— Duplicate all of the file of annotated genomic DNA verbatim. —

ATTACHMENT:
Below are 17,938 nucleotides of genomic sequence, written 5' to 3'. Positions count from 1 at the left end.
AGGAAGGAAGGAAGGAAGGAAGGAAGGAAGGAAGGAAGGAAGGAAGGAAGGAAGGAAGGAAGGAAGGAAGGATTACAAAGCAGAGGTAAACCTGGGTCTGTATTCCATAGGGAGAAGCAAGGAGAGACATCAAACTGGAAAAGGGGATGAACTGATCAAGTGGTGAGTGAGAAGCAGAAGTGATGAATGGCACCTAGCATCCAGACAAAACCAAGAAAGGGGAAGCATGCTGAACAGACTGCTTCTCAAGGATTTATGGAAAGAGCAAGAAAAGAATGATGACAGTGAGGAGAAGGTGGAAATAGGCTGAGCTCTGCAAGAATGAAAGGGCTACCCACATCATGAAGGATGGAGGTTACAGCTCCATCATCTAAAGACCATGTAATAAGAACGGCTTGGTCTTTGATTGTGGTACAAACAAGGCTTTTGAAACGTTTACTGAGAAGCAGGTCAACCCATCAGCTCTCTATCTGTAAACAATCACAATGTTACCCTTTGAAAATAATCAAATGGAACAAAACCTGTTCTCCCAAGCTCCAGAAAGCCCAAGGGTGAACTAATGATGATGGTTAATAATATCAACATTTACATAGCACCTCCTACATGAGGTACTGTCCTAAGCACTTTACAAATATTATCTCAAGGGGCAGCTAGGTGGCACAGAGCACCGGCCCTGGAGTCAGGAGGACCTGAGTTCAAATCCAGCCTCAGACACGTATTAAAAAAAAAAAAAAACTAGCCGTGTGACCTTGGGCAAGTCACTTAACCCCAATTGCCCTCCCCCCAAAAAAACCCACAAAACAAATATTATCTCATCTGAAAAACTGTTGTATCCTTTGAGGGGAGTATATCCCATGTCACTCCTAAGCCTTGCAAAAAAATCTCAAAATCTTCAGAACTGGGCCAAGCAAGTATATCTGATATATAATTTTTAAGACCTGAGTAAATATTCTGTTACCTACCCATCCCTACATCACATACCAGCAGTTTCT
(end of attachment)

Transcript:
Below are 17,938 nucleotides of genomic sequence, written 5' to 3'. Positions count from 1 at the left end.
AGGAAGGAAGGAAGGAAGGAAGGAAGGAAGGAAGGAAGGAAGGAAGGAAGGAAGGAAGGAAGGAAGGAAGGATTACAAAGCAGAGGTAAACCTGGGTCTGTATTCCATAGGGAGAAGCAAGGAGAGACATCAAACTGGAAAAGGGGATGAACTGATCAAGTGGTGAGTGAGAAGCAGAAGTGATGAATGGCACCTAGCATCCAGACAAAACCAAGAAAGGGGAAGCATGCTGAACAGACTGCTTCTCAAGGATTTATGGAAAGAGCAAGAAAAGAATGATGACAGTGAGGAGAAGGTGGAAATAGGCTGAGCTCTGCAAGAATGAAAGGGCTACCCACATCATGAAGGATGGAGGTTACAGCTCCATCATCTAAAGACCATGTAATAAGAACGGCTTGGTCTTTGATTGTGGTACAAACAAGGCTTTTGAAACGTTTACTGAGAAGCAGGTCAACCCATCAGCTCTCTATCTGTAAACAATCACAATGTTACCCTTTGAAAATAATCAAATGGAACAAAACCTGTTCTCCCAAGCTCCAGAAAGCCCAAGGGTGAACTAATGATGATGGTTAATAATATCAACATTTACATAGCACCTCCTACATGAGGTACTGTCCTAAGCACTTTACAAATATTATCTCAAGGGGCAGCTAGGTGGCACAGAGCACCGGCCCTGGAGTCAGGAGGACCTGAGTTCAAATCCAGCCTCAGACACGTATTAAAAAAAAAAAAAAACTAGCCGTGTGACCTTGGGCAAGTCACTTAACCCCAATTGCCCTCCCCCCAAAAAAACCCACAAAACAAATATTATCTCATCTGAAAAACTGTTGTATCCTTTGAGGGGAGTATATCCCATGTCACTCCTAAGCCTTGCAAAAAAATCTCAAAATCTTCAGAACTGGGCCAAGCAAGTATATCTGATATATAATTTTTAAGACCTGAGTAAATATTCTGTTACCTACCCATCCCTACATCACATACCAGCAGTTTCT